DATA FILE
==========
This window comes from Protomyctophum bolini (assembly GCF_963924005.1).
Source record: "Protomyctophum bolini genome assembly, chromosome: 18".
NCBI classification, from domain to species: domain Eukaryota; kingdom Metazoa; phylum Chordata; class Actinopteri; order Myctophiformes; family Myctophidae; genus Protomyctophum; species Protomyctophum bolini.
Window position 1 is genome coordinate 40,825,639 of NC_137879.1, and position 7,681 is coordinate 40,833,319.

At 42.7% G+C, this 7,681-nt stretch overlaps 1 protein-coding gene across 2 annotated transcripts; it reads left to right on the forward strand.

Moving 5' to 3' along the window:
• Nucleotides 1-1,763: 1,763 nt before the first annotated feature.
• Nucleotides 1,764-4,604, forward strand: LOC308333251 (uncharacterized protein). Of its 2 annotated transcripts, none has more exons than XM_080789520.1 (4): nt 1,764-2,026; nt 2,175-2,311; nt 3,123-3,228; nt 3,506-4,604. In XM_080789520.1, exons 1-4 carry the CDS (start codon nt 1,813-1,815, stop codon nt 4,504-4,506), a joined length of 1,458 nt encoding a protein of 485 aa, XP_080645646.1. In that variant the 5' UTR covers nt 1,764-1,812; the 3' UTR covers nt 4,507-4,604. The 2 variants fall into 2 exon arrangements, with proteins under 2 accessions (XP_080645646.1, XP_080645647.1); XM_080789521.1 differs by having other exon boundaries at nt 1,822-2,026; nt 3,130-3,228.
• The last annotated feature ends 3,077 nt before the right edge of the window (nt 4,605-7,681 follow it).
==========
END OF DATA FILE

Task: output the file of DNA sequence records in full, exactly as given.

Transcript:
This window comes from Protomyctophum bolini (assembly GCF_963924005.1).
Source record: "Protomyctophum bolini genome assembly, chromosome: 18".
NCBI classification, from domain to species: domain Eukaryota; kingdom Metazoa; phylum Chordata; class Actinopteri; order Myctophiformes; family Myctophidae; genus Protomyctophum; species Protomyctophum bolini.
Window position 1 is genome coordinate 40,825,639 of NC_137879.1, and position 7,681 is coordinate 40,833,319.

At 42.7% G+C, this 7,681-nt stretch overlaps 1 protein-coding gene across 2 annotated transcripts; it reads left to right on the forward strand.

Moving 5' to 3' along the window:
• Nucleotides 1-1,763: 1,763 nt before the first annotated feature.
• Nucleotides 1,764-4,604, forward strand: LOC308333251 (uncharacterized protein). Of its 2 annotated transcripts, none has more exons than XM_080789520.1 (4): nt 1,764-2,026; nt 2,175-2,311; nt 3,123-3,228; nt 3,506-4,604. In XM_080789520.1, exons 1-4 carry the CDS (start codon nt 1,813-1,815, stop codon nt 4,504-4,506), a joined length of 1,458 nt encoding a protein of 485 aa, XP_080645646.1. In that variant the 5' UTR covers nt 1,764-1,812; the 3' UTR covers nt 4,507-4,604. The 2 variants fall into 2 exon arrangements, with proteins under 2 accessions (XP_080645646.1, XP_080645647.1); XM_080789521.1 differs by having other exon boundaries at nt 1,822-2,026; nt 3,130-3,228.
• The last annotated feature ends 3,077 nt before the right edge of the window (nt 4,605-7,681 follow it).